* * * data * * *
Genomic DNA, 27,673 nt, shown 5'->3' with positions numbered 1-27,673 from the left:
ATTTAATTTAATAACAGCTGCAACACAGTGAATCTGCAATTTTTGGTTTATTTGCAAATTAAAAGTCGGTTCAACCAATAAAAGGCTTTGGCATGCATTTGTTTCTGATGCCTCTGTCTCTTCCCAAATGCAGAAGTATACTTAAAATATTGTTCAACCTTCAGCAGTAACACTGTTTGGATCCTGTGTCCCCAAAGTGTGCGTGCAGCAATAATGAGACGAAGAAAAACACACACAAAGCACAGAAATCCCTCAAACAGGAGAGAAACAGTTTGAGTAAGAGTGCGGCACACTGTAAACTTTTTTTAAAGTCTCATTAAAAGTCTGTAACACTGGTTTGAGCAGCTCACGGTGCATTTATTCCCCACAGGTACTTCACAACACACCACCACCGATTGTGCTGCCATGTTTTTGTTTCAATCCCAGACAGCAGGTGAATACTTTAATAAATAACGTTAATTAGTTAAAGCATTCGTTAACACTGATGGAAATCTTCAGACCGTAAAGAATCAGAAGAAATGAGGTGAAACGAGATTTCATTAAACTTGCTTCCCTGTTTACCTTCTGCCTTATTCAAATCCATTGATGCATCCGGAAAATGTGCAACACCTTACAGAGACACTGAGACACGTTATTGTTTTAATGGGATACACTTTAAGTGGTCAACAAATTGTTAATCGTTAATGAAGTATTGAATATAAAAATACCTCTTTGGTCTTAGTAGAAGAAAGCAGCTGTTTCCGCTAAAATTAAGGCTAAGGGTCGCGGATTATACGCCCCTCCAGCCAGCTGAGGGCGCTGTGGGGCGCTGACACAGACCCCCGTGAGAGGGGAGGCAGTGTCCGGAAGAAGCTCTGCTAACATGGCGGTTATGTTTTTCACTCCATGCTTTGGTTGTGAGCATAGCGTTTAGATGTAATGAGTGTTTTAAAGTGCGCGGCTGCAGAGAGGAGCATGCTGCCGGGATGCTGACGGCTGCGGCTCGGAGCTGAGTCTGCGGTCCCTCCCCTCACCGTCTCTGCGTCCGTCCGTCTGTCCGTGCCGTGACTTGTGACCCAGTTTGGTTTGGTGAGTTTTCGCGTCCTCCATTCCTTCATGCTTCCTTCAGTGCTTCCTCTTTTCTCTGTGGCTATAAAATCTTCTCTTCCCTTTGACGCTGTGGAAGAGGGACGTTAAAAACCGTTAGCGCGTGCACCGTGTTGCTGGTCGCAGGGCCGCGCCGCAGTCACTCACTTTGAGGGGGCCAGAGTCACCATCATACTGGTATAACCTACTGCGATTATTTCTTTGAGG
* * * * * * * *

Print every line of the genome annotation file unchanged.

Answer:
Genomic DNA, 27,673 nt, shown 5'->3' with positions numbered 1-27,673 from the left:
ATTTAATTTAATAACAGCTGCAACACAGTGAATCTGCAATTTTTGGTTTATTTGCAAATTAAAAGTCGGTTCAACCAATAAAAGGCTTTGGCATGCATTTGTTTCTGATGCCTCTGTCTCTTCCCAAATGCAGAAGTATACTTAAAATATTGTTCAACCTTCAGCAGTAACACTGTTTGGATCCTGTGTCCCCAAAGTGTGCGTGCAGCAATAATGAGACGAAGAAAAACACACACAAAGCACAGAAATCCCTCAAACAGGAGAGAAACAGTTTGAGTAAGAGTGCGGCACACTGTAAACTTTTTTTAAAGTCTCATTAAAAGTCTGTAACACTGGTTTGAGCAGCTCACGGTGCATTTATTCCCCACAGGTACTTCACAACACACCACCACCGATTGTGCTGCCATGTTTTTGTTTCAATCCCAGACAGCAGGTGAATACTTTAATAAATAACGTTAATTAGTTAAAGCATTCGTTAACACTGATGGAAATCTTCAGACCGTAAAGAATCAGAAGAAATGAGGTGAAACGAGATTTCATTAAACTTGCTTCCCTGTTTACCTTCTGCCTTATTCAAATCCATTGATGCATCCGGAAAATGTGCAACACCTTACAGAGACACTGAGACACGTTATTGTTTTAATGGGATACACTTTAAGTGGTCAACAAATTGTTAATCGTTAATGAAGTATTGAATATAAAAATACCTCTTTGGTCTTAGTAGAAGAAAGCAGCTGTTTCCGCTAAAATTAAGGCTAAGGGTCGCGGATTATACGCCCCTCCAGCCAGCTGAGGGCGCTGTGGGGCGCTGACACAGACCCCCGTGAGAGGGGAGGCAGTGTCCGGAAGAAGCTCTGCTAACATGGCGGTTATGTTTTTCACTCCATGCTTTGGTTGTGAGCATAGCGTTTAGATGTAATGAGTGTTTTAAAGTGCGCGGCTGCAGAGAGGAGCATGCTGCCGGGATGCTGACGGCTGCGGCTCGGAGCTGAGTCTGCGGTCCCTCCCCTCACCGTCTCTGCGTCCGTCCGTCTGTCCGTGCCGTGACTTGTGACCCAGTTTGGTTTGGTGAGTTTTCGCGTCCTCCATTCCTTCATGCTTCCTTCAGTGCTTCCTCTTTTCTCTGTGGCTATAAAATCTTCTCTTCCCTTTGACGCTGTGGAAGAGGGACGTTAAAAACCGTTAGCGCGTGCACCGTGTTGCTGGTCGCAGGGCCGCGCCGCAGTCACTCACTTTGAGGGGGCCAGAGTCACCATCATACTGGTATAACCTACTGCGATTATTTCTTTGAGG